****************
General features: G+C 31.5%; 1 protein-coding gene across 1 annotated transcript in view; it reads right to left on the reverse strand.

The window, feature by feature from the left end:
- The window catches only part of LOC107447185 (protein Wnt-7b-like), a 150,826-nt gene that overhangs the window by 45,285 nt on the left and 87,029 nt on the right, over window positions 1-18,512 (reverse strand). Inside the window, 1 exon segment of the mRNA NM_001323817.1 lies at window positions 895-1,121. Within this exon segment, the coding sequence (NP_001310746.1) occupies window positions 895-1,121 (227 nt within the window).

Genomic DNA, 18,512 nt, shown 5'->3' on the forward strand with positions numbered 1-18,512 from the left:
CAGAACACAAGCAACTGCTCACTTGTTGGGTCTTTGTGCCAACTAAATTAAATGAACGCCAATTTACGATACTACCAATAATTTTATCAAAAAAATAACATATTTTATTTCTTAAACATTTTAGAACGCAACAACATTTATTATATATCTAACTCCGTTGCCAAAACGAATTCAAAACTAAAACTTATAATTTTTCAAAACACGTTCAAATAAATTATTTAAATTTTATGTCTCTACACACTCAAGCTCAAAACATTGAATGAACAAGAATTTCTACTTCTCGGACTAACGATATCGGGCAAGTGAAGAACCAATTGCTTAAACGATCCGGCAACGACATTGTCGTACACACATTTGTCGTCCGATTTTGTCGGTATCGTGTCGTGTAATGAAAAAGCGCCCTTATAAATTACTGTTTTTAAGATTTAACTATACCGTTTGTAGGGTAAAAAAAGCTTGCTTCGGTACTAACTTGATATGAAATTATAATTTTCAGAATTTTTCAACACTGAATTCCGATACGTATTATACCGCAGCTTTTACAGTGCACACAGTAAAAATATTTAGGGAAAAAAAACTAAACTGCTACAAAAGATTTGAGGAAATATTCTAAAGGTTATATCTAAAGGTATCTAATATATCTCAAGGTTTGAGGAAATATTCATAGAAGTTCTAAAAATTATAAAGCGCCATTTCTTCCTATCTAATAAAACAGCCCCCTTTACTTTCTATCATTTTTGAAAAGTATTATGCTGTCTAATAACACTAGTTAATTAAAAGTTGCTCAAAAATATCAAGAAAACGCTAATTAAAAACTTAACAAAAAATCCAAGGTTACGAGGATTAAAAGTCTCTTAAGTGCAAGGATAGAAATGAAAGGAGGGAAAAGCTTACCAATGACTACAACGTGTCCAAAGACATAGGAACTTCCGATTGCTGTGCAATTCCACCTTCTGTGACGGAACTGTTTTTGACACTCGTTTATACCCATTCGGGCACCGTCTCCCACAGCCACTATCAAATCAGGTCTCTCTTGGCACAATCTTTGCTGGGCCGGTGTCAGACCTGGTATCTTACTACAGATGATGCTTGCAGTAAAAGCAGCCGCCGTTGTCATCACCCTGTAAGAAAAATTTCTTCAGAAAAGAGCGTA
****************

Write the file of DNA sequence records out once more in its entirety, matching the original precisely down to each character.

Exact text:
General features: G+C 31.5%; 1 protein-coding gene across 1 annotated transcript in view; it reads right to left on the reverse strand.

The window, feature by feature from the left end:
- The window catches only part of LOC107447185 (protein Wnt-7b-like), a 150,826-nt gene that overhangs the window by 45,285 nt on the left and 87,029 nt on the right, over window positions 1-18,512 (reverse strand). Inside the window, 1 exon segment of the mRNA NM_001323817.1 lies at window positions 895-1,121. Within this exon segment, the coding sequence (NP_001310746.1) occupies window positions 895-1,121 (227 nt within the window).

Genomic DNA, 18,512 nt, shown 5'->3' on the forward strand with positions numbered 1-18,512 from the left:
CAGAACACAAGCAACTGCTCACTTGTTGGGTCTTTGTGCCAACTAAATTAAATGAACGCCAATTTACGATACTACCAATAATTTTATCAAAAAAATAACATATTTTATTTCTTAAACATTTTAGAACGCAACAACATTTATTATATATCTAACTCCGTTGCCAAAACGAATTCAAAACTAAAACTTATAATTTTTCAAAACACGTTCAAATAAATTATTTAAATTTTATGTCTCTACACACTCAAGCTCAAAACATTGAATGAACAAGAATTTCTACTTCTCGGACTAACGATATCGGGCAAGTGAAGAACCAATTGCTTAAACGATCCGGCAACGACATTGTCGTACACACATTTGTCGTCCGATTTTGTCGGTATCGTGTCGTGTAATGAAAAAGCGCCCTTATAAATTACTGTTTTTAAGATTTAACTATACCGTTTGTAGGGTAAAAAAAGCTTGCTTCGGTACTAACTTGATATGAAATTATAATTTTCAGAATTTTTCAACACTGAATTCCGATACGTATTATACCGCAGCTTTTACAGTGCACACAGTAAAAATATTTAGGGAAAAAAAACTAAACTGCTACAAAAGATTTGAGGAAATATTCTAAAGGTTATATCTAAAGGTATCTAATATATCTCAAGGTTTGAGGAAATATTCATAGAAGTTCTAAAAATTATAAAGCGCCATTTCTTCCTATCTAATAAAACAGCCCCCTTTACTTTCTATCATTTTTGAAAAGTATTATGCTGTCTAATAACACTAGTTAATTAAAAGTTGCTCAAAAATATCAAGAAAACGCTAATTAAAAACTTAACAAAAAATCCAAGGTTACGAGGATTAAAAGTCTCTTAAGTGCAAGGATAGAAATGAAAGGAGGGAAAAGCTTACCAATGACTACAACGTGTCCAAAGACATAGGAACTTCCGATTGCTGTGCAATTCCACCTTCTGTGACGGAACTGTTTTTGACACTCGTTTATACCCATTCGGGCACCGTCTCCCACAGCCACTATCAAATCAGGTCTCTCTTGGCACAATCTTTGCTGGGCCGGTGTCAGACCTGGTATCTTACTACAGATGATGCTTGCAGTAAAAGCAGCCGCCGTTGTCATCACCCTGTAAGAAAAATTTCTTCAGAAAAGAGCGTA